Jacksonville, Fla. — It’s been a challenging couple of years for the people who oversee academic support for big-time athletes, as high-profile problems have cast aspects of their profession in a negative light.
Late last week, academic advisers from around the country gathered here for their annual convention. Many defended the industry even as it faces renewed questions about the appropriate definition of academic fraud and whether the NCAA should have an increased role in enforcing it.
Those questions took on fresh meaning on Saturday, as The News & Observer revealed newfound ties between advisers at the University of North Carolina at Chapel Hill and a former leader of its department of African and Afro-American studies, who departed last year amid allegations of impropriety.
According to e-mails obtained by the Raleigh newspaper, members of North Carolina’s academic-support staff negotiated with Julius Nyang’oro, the department’s former chairman, to schedule a no-show class.
Athletics advisers also offered the professor free football tickets for himself and his family, and a chance to watch a game from the sidelines—practices that are frowned upon in this industry.
It’s unclear whether the latest developments—which follow reports detailing UNC players’ enrolling in aberrant courses, unauthorized grade changes for players, and forged faculty signatures—could lead to NCAA penalties.
At least two investigations are still under way in Chapel Hill, including one by the Southern Association of Colleges and Schools. So far, the NCAA has stayed largely silent about whether it sees violations.
But a former president of the National Association of Academic Advisors for Athletics said that the e-mails suggested academic impropriety.
“This case clearly meets the standard of academic fraud in athletics,” said Gerald Gurney, a former head of academic support for athletes at the University of Oklahoma. “These e-mails clearly show that institutional staff members were directly involved in that department offering these easy courses that affected the eligibility of athletes.”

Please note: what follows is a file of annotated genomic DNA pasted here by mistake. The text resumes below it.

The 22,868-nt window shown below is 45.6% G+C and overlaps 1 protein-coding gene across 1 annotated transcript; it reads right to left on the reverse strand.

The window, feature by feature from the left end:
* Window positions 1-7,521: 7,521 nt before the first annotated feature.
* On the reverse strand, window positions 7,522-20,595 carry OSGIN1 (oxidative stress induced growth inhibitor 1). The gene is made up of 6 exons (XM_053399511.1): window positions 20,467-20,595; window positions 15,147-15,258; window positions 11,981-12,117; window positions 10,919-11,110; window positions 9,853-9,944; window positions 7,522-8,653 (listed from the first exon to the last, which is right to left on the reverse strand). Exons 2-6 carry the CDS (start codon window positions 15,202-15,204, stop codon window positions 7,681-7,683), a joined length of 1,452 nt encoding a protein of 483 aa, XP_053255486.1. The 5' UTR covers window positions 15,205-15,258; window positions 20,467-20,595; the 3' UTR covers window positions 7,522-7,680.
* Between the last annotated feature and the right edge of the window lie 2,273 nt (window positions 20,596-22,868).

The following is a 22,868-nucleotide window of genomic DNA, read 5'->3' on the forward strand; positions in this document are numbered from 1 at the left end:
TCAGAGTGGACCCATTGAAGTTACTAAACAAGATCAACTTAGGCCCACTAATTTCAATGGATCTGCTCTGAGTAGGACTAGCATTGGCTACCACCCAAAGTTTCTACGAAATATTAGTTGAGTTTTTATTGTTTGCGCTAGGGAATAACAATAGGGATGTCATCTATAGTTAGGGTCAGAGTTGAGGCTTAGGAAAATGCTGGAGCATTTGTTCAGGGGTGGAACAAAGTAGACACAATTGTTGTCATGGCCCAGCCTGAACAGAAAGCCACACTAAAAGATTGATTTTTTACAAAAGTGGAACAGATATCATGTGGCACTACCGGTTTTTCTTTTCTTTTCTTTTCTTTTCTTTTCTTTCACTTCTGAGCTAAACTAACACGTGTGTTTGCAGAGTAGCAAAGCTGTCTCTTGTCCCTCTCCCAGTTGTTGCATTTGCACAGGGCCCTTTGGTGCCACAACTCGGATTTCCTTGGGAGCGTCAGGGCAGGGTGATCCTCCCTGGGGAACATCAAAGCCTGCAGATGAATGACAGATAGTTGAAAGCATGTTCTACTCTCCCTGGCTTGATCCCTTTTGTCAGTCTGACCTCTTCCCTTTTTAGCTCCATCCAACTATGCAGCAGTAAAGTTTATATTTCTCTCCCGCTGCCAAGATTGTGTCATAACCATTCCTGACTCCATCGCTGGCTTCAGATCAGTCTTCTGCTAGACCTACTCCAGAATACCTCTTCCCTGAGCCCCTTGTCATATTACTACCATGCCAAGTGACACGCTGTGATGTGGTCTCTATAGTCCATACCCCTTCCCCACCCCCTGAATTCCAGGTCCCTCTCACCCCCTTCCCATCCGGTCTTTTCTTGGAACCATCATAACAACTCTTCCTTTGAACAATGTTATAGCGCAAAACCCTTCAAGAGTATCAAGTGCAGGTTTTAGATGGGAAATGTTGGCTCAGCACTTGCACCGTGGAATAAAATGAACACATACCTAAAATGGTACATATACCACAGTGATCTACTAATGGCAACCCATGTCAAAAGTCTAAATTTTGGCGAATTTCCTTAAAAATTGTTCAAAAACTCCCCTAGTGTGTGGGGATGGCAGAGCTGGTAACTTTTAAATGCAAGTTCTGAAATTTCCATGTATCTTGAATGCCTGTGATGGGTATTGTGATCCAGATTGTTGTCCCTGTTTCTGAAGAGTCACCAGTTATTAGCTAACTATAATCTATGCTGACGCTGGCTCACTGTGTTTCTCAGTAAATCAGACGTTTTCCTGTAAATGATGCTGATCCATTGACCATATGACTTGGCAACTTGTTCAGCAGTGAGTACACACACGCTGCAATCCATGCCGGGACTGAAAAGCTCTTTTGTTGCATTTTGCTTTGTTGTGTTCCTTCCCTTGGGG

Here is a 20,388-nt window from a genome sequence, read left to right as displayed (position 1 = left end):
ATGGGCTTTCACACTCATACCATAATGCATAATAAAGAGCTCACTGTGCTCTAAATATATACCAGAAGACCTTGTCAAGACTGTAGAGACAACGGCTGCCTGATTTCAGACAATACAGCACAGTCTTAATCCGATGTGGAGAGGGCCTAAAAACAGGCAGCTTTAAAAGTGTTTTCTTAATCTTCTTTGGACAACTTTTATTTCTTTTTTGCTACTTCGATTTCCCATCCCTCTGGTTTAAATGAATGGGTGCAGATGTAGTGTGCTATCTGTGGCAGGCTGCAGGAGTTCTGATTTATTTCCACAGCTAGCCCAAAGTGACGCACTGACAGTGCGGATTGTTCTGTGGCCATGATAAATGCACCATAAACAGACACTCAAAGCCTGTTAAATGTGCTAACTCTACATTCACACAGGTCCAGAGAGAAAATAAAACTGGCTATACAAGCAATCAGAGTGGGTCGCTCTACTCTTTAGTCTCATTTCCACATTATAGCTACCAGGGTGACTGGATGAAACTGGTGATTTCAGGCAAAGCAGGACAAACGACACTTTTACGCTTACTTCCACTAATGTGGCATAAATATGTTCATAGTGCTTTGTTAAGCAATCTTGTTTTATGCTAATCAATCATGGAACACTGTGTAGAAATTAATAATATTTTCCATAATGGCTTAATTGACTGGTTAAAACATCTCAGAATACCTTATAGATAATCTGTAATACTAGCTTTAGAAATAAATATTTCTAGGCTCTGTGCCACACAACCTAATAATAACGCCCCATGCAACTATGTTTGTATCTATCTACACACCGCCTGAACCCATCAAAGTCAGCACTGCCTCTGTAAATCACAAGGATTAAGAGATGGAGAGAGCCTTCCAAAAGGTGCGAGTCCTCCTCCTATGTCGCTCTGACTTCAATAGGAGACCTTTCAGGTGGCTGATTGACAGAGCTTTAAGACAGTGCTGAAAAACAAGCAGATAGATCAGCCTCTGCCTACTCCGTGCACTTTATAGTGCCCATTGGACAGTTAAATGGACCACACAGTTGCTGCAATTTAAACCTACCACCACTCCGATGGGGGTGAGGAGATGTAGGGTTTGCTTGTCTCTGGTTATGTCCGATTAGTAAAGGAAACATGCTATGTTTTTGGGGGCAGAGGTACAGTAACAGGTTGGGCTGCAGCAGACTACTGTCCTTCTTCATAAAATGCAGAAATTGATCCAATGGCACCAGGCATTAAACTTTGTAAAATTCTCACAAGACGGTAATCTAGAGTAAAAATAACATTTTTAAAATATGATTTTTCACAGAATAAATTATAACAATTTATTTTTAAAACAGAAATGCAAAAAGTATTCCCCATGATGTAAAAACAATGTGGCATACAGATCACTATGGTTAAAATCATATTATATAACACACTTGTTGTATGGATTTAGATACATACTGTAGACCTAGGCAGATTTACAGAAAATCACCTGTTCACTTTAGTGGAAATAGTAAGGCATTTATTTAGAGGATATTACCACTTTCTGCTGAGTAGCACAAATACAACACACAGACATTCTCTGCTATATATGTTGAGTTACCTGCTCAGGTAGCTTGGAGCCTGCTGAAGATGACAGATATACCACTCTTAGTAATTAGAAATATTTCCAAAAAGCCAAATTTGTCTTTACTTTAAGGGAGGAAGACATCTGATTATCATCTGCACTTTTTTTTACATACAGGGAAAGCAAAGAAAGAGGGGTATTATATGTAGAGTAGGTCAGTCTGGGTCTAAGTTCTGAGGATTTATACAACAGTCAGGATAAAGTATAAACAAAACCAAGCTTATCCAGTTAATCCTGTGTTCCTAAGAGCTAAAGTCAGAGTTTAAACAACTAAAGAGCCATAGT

Phil Hughes, who oversees academic support for players at the University of Michigan, said it is difficult to draw conclusions in cases involving potential academic fraud. “But if athletics is exerting influence for the purpose of academic advantage or privilege, then that is inappropriate.”
Whether the NCAA will find violations is another matter. One veteran director of academic services said the association is ill equipped to deal with those issues, in part because it lacks authority over institutional curricula.
“It’s not a deficiency—they’re just not sure where to go or who to talk to, and it’s hard to discern what kind of violation there may or may not have been,” said this person, who did not want to be identified for fear of retribution by the NCAA. “They’re not empowered to pass judgment.”
Despite his certainty that violations occurred, Mr. Gurney does not expect the NCAA to hand down penalties in Chapel Hill.
“I can assure you that the enforcement staff and Mark Emmert want the problem to go away,” he said on Sunday, referring to the NCAA’s president. “They want this to be an isolated academic issue within the institution and not a violation.”
In a session here on Friday, NCAA leaders spoke to academic advisers about their interest in exploring the definition of academic fraud. They sought feedback over what should constitute an academic violation in athletics, and asked if institutions wanted the NCAA to be more involved in monitoring potential improprieties.
Few people here said they wanted that. But the fact that the question has even come up says something about the increased scrutiny this field is getting.
If anything, academic advisers want a chance to tell their side of the story. They rarely get that chance, some said, as athletic directors often prevent them from talking to the news media.
The questions at North Carolina and elsewhere have painted an unfair portrait of the industry and the good work that many people in it do, said Mr. Gurney.
“Not only have we taken these hits, but they are clearly unfair to the 1,300 members and probably 3,000 total members in academic support,” he said. “These people work very hard every day remediating and assisting athletes—and we need to hear more of those stories.”Return to Top